Things Fall Apart tells the story of the mighty Okonkwo; a man who defied adversity to establish himself within the Obi tribe and to overcome the failings of his father. He becomes a well respected member of his community through his notoriety as a fighter and with his wives and children continues to thrive and take on the problems that arise. Then the white man comes and Okonkwo's life begins to change; this novel tells of the trials and tribulations Okonkwo faces which lead to being exiled from his tribe and returning to a wholly different lifestyle that disagrees with everything he has managed to achieve for himself.
Chinua Achebe is a Nigerian novelist born in 1930; raised in a village called Ogidi which became one of the centres for the Anglican Missionary work. He is a university graduate who has gone on to write many novels, poems and essays.
I was first recommended this novel whilst studying at A-Level - my teacher told me to read it and I picked it up again recently hoping to rekindle the fascination it brought to my imagination the first time I read it.
It is a very simple text to read; not overally difficult language wise and the way in which the narrative is told allows you to become embedded in the patterns of tribal life, recognising their traditionals and beliefs and for me instilling a sense that something beautiful was destroyed with the appearance of the 'white man' who corrupted their harmonious life.
Being a woman, you might think I might get a little up in arms about the obvious suppression of women and the abuse that was acceptable to their culture because of the clear cut understanding of status within such a culture. This is tempered by the harsh, insensitive and aggressive warrior Okonkwo endearing to one of his daughters by constantly reminding himself "She should have been a boy" and allowing her into his world at times just by being there is his isolation.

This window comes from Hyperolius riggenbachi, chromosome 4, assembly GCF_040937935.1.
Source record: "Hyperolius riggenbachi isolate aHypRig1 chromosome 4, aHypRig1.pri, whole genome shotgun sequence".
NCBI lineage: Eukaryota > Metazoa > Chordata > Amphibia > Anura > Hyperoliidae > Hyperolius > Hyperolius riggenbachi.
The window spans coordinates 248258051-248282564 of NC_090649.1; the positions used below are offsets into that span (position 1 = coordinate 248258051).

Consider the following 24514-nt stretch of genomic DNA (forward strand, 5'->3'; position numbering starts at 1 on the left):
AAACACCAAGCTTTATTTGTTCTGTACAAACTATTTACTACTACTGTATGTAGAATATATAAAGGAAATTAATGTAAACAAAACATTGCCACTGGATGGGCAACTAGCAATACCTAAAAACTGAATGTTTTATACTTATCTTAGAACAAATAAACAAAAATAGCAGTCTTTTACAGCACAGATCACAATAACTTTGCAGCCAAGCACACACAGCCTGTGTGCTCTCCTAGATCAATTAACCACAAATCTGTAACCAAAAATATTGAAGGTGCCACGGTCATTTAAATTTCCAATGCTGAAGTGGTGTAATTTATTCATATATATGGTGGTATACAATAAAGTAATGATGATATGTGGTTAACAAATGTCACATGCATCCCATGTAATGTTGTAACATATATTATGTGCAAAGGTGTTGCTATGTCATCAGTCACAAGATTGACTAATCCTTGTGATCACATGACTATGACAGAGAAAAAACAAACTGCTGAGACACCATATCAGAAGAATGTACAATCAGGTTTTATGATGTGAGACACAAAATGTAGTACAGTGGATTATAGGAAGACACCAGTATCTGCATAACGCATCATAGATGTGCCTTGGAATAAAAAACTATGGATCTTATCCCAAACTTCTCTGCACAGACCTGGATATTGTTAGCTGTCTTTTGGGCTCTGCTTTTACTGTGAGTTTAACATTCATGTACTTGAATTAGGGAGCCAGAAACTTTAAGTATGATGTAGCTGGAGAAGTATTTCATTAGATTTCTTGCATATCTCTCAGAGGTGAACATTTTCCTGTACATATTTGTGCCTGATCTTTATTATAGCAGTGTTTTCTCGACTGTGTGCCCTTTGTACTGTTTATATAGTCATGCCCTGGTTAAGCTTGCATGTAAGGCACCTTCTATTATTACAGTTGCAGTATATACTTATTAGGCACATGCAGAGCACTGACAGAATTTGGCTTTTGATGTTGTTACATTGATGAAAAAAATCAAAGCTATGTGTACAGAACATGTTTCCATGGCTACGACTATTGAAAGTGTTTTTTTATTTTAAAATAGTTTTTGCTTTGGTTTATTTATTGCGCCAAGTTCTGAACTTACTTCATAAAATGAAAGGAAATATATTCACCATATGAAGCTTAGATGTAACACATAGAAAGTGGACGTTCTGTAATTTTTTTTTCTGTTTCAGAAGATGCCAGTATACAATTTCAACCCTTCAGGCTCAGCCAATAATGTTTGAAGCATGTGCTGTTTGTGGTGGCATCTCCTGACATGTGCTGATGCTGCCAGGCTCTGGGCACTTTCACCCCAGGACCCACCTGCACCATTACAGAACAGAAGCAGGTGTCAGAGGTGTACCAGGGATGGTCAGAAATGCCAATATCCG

Okonkwo is an unlikely hero and not someone you can endear to easily. He is principled in terms of his cultures expectations; his had high aspirations and high expectations which limit his ability to be accepting of absoloutely anyone who does not adhere to his moral standing. The tribe are an unlikely lot to expect yourself to connect with - the disposal of twins because they are 'evil', polgamy and the acceptance of domestic abuse are woven with an incredible tale of their religious beliefs; the animated ancestors who physically appear when summoned from the centre of the village where they are drawn from their resting places - one with smoke billowing in a constant stream from his head, another smelling of death, putrid and rotting as he walks...and so much more which in my review may come across as fanciful and completely beyond belief...but once you're reading, you're in there and you're viusalising the terror and fear, the belief that sacrifice and traditional is to be maintained, honoured and respected and that something beautiful is desecrated by the white man's encroachment on their way of life. Through creating laws, stepping in on the natural order and in some places killing whole villages in order to take power, I found it difficult to decide which was the lesser of two evils.
This isn't the most emotive read - there is something very direct and at times impersonal about the way in which the characters and plot is drawn out. An interesting read, enciteful but sometimes a little cold. You very much get a sense of the culture but there is an order to things which is explained directly as appose to coloured in the way many writers do. For example, when describing the changing season requiring the huts to be coated with red mud of the outside, this is how you will literally be told. Another writer may become steeped in more emotions and colourful portrayals of their life but in a way I think the writing is reflectant of the life of Okonkwo's tribe - ordered, predictable and repetitive. Everyone knew what was to come and prepared for it appropriately, therefore it becomes less of an event and more part of real life for the tribe.
I highly recommend this book - it is a small volume and is a different style and subject to matter to the typical books I pick up. Available used for as little as 0.01p on Amazon, it's definitely worth a look!